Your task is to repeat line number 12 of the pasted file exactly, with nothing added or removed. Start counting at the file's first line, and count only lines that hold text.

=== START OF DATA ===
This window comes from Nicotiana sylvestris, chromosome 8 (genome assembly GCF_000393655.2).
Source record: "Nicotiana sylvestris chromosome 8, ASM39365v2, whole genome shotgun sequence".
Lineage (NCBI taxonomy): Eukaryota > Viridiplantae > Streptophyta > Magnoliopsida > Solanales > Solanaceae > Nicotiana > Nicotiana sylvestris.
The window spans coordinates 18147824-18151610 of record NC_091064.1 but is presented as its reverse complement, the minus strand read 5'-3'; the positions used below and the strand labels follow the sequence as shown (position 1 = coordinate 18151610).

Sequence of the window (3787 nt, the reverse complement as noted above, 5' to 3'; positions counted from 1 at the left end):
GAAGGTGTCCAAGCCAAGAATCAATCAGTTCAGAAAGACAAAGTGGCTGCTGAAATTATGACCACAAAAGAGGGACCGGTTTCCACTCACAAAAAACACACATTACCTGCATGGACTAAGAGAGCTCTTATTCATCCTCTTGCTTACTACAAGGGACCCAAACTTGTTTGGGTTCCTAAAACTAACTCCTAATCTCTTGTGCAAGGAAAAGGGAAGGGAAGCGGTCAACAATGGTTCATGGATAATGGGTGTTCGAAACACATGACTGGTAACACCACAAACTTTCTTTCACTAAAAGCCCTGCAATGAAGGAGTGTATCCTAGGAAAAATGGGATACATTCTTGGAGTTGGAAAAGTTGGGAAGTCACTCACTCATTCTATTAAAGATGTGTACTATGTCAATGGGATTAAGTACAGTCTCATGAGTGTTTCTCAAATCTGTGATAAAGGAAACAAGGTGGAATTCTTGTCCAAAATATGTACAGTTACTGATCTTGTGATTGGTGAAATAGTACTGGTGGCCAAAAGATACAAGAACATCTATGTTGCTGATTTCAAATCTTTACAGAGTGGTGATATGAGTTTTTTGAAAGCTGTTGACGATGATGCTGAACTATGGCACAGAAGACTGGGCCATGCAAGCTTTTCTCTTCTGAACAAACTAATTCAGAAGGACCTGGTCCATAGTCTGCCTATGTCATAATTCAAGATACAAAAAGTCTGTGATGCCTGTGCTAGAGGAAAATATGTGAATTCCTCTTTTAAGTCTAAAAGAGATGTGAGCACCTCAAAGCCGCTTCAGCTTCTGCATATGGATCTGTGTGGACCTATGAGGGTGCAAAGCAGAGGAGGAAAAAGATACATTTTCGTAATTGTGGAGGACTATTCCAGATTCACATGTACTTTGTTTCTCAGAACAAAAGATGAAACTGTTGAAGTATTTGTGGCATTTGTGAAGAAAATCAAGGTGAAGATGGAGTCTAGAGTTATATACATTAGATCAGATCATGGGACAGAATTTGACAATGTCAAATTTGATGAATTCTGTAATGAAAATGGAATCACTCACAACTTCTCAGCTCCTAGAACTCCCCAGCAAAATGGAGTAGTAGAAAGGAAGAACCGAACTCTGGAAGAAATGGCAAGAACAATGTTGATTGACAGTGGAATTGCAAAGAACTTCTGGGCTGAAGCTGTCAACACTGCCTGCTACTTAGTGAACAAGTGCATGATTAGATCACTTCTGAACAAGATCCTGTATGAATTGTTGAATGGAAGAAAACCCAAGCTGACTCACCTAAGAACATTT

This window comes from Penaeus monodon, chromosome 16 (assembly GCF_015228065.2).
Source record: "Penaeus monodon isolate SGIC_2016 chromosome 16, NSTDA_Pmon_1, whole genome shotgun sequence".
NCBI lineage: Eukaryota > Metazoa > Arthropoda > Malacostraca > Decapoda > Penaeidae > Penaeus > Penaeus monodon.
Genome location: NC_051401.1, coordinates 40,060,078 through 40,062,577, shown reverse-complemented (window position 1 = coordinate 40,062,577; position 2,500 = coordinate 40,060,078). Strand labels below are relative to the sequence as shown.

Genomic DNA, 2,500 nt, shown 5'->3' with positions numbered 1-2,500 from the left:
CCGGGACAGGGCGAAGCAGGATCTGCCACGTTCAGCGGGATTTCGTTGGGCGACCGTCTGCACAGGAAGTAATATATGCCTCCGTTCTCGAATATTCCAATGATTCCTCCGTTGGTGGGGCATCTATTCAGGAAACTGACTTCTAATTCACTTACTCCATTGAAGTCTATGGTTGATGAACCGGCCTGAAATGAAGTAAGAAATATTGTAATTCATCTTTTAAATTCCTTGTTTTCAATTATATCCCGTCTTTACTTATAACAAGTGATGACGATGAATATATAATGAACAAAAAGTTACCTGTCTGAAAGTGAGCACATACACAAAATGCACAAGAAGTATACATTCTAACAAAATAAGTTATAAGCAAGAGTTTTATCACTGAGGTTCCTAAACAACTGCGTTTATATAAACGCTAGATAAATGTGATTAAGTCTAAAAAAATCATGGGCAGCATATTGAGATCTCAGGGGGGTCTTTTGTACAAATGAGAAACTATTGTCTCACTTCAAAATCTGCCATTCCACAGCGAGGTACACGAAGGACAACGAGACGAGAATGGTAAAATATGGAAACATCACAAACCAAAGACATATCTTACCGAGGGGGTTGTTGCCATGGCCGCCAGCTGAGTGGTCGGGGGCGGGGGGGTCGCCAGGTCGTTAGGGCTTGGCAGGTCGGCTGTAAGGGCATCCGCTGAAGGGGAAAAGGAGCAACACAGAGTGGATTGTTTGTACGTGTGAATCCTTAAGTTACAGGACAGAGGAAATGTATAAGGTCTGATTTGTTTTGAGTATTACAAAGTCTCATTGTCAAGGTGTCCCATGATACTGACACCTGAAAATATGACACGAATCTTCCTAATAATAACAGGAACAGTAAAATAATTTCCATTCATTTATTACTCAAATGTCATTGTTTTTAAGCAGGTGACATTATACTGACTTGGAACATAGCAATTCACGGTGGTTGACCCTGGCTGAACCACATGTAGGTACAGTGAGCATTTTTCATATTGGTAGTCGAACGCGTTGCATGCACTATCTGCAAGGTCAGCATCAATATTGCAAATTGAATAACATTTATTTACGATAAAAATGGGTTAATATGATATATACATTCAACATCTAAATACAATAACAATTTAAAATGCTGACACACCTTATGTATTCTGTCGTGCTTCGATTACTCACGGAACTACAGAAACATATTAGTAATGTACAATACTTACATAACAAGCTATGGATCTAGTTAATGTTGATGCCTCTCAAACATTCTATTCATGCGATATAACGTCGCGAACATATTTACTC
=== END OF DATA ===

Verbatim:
CCGGGACAGGGCGAAGCAGGATCTGCCACGTTCAGCGGGATTTCGTTGGGCGACCGTCTGCACAGGAAGTAATATATGCCTCCGTTCTCGAATATTCCAATGATTCCTCCGTTGGTGGGGCATCTATTCAGGAAACTGACTTCTAATTCACTTACTCCATTGAAGTCTATGGTTGATGAACCGGCCTGAAATGAAGTAAGAAATATTGTAATTCATCTTTTAAATTCCTTGTTTTCAATTATATCCCGTCTTTACTTATAACAAGTGATGACGATGAATATATAATGAACAAAAAGTTACCTGTCTGAAAGTGAGCACATACACAAAATGCACAAGAAGTATACATTCTAACAAAATAAGTTATAAGCAAGAGTTTTATCACTGAGGTTCCTAAACAACTGCGTTTATATAAACGCTAGATAAATGTGATTAAGTCTAAAAAAATCATGGGCAGCATATTGAGATCTCAGGGGGGTCTTTTGTACAAATGAGAAACTATTGTCTCACTTCAAAATCTGCCATTCCACAGCGAGGTACACGAAGGACAACGAGACGAGAATGGTAAAATATGGAAACATCACAAACCAAAGACATATCTTACCGAGGGGGTTGTTGCCATGGCCGCCAGCTGAGTGGTCGGGGGCGGGGGGGTCGCCAGGTCGTTAGGGCTTGGCAGGTCGGCTGTAAGGGCATCCGCTGAAGGGGAAAAGGAGCAACACAGAGTGGATTGTTTGTACGTGTGAATCCTTAAGTTACAGGACAGAGGAAATGTATAAGGTCTGATTTGTTTTGAGTATTACAAAGTCTCATTGTCAAGGTGTCCCATGATACTGACACCTGAAAATATGACACGAATCTTCCTAATAATAACAGGAACAGTAAAATAATTTCCATTCATTTATTACTCAAATGTCATTGTTTTTAAGCAGGTGACATTATACTGACTTGGAACATAGCAATTCACGGTGGTTGACCCTGGCTGAACCACATGTAGGTACAGTGAGCATTTTTCATATTGGTAGTCGAACGCGTTGCATGCACTATCTGCAAGGTCAGCATCAATATTGCAAATTGAATAACATTTATTTACGATAAAAATGGGTTAATATGATATATACATTCAACATCTAAATACAATAACAATTTAAAATGCTGACACACCTTATGTATTCTGTCGTGCTTCGATTACTCACGGAACTACAGAAACATATTAGTAATGTACAATACTTACATAACAAGCTATGGATCTAGTTAATGTTGATGCCTCTCAAACATTCTATTCATGCGATATAACGTCGCGAACATATTTACTC